4:00pm - Give myself an at-home facial. I had awful acne, sometimes cystic, for most of my life and I don’t take a single clear skin day for granted. Before COVID I went to an esthetician every other month for a facial ($120/visit+20% tip). I had actually bought a pack of 6 visits for $600 in February. Due to the pandemic, they closed soon after and I haven't used it. The salon has just recently reopened though so I keep considering going back. But for today, I use a pumpkin enzyme peel, a hydrating masque, and then finish with my normal skincare routine. We’re going out to eat tonight so I put on makeup for the first time in months and I spray my hair with dry shampoo followed by a curling mist and pin it up to help it not look slept on. Then I get dressed. I’m wearing a shirt rented from RTR that has an open back so I go braless, which feels very on-trend for COVID.
5:00pm - Feed our cat first dinner while D walks our dog, then I water and groom my house plants.
5:30pm - Sign into QuickBooks to check whether my last client paid their invoice from last month, and they did on Friday. I update the invoice and send them a receipt. But then I notice an issue with my QB subscription (I recently changed versions) and since it’s the end of the month, I need to clear this up ASAP. I add a reminder to my to do list to call them tomorrow.
6:00pm - Leave the house to drive to Providence for a dinner reservation with friends; T drives us in his car. Realize I forgot Lactaid. I’m running low at home anyway so we stop for gas (T pays with his money) and I run into the grocery store next door. Grab deodorant and my vitamins at the same time because I’m almost out of both of them too. - $31.63
7:00pm - Get to dinner and meet our friends. We drove an hour away for this meal because the restaurant is going out of business due to the pandemic. T knows the owner well and we visit at least a couple times a year. They scaled their menu way back to feed people safely outside and while it’s amazing, I’m reminded of how the restaurant industry is just getting absolutely pummeled. But this meal is an amazing send off. We pay the bill and add a generous tip for a total of $442 for 5 people. T puts it on the joint card, and $94 will be my portion. - $94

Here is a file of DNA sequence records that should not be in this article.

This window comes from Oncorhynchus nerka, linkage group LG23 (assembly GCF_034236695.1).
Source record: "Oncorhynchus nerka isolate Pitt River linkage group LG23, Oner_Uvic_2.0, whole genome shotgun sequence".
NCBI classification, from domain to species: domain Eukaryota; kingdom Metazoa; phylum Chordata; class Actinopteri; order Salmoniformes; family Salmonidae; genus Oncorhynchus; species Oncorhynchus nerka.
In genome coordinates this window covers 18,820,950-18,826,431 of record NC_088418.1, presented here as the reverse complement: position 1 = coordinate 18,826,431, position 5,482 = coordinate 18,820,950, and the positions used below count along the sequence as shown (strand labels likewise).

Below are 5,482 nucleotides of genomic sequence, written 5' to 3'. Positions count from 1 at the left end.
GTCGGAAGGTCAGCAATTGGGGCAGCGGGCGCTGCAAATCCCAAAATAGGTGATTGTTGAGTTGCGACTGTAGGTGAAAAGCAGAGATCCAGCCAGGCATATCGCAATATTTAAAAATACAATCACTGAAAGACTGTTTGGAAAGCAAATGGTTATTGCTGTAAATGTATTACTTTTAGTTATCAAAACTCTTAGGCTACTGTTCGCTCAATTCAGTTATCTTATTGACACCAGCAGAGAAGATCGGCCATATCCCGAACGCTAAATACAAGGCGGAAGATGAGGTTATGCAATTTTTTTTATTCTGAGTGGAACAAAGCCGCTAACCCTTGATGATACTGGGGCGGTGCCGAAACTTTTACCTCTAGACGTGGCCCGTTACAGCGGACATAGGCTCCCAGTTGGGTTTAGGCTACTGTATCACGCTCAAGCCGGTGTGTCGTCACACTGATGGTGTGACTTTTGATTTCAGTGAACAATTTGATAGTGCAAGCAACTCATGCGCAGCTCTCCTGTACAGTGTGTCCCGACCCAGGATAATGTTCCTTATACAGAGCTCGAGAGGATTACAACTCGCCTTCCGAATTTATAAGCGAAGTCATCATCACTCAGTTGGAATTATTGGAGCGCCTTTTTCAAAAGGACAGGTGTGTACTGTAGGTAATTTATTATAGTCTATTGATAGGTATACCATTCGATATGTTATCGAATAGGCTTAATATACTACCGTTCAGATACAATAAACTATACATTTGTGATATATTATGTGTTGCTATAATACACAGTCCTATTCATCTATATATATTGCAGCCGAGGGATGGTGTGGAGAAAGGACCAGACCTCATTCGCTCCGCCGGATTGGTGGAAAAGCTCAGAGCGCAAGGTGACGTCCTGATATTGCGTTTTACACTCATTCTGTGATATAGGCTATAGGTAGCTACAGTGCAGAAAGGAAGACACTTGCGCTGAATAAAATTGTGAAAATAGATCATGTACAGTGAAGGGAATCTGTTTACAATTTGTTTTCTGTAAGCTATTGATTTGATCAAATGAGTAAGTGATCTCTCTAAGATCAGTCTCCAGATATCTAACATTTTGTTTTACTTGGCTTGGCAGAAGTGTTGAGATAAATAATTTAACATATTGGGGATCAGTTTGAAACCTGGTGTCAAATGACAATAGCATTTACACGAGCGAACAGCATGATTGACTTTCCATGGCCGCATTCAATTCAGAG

9:45pm - We zip across town to try to get in for a nightcap at an old haunt of T’s when he lived here. Order a round of drinks at the window. T’s friend pays for us to thank us for driving down.
10:30pm - We part ways with T’s friends and briefly stop by another of T’s friends’ houses. She just got engaged yesterday so we congratulate her and she gives us our own congratulations cake - we just celebrated our wedding anniversary. This friend is a talented pastry chef and made our wedding cake for us, and this little one she gave us tonight looks just as beautiful as that.
11:50pm - Finally home. Move my car to make room for T’s car (street cleaning tomorrow). Feed our cat second dinner while T walks our dog. Jump into sleep clothes, then do my night routine (floss, brush, mouthwash, makeup remover, face wash, toner, serums, moisturizer, eye cream) and dab on some acne spot treatment. I’ve had about 7 deep pimples show up since yesterday and I mentally calculate that yeah, this probably is PMS related. No wonder I was such an emotional mess this afternoon.
12:30pm - Finally in bed. Set my alarm. Read a little until my eyes are heavy. Put on my eye mask. Do two minutes of deep breathing. Asleep by 1am.
Monday - $66.20
7:15am - Alarm goes off and I immediately hit snooze. I slept so poorly. One of those nights where you feel like you’re always just drifting in and out of consciousness and never really sleeping.
7:30am - Alarm goes off again. Still too early but I keep my eyes open. Check my phone to glance at my calendar and the weather. Look at my client emails to see if there are any fires (none, phew). Check Covet to see what scores I got overnight. I leveled up! Fun surprise first thing in the morning.
7:45am - Get up and get my morning routine underway. Brush teeth, shower (not a hair washing day), face routine, put on mascara, get dressed, feed our cat, make coffee. I’m almost out of coffee beans. I have this set for auto re-order but I usually go through a bag every 10-11 days, and they only offer 7 or 14 day intervals. I keep a bag of Dunkin Donuts whole bean coffee on hand just in case.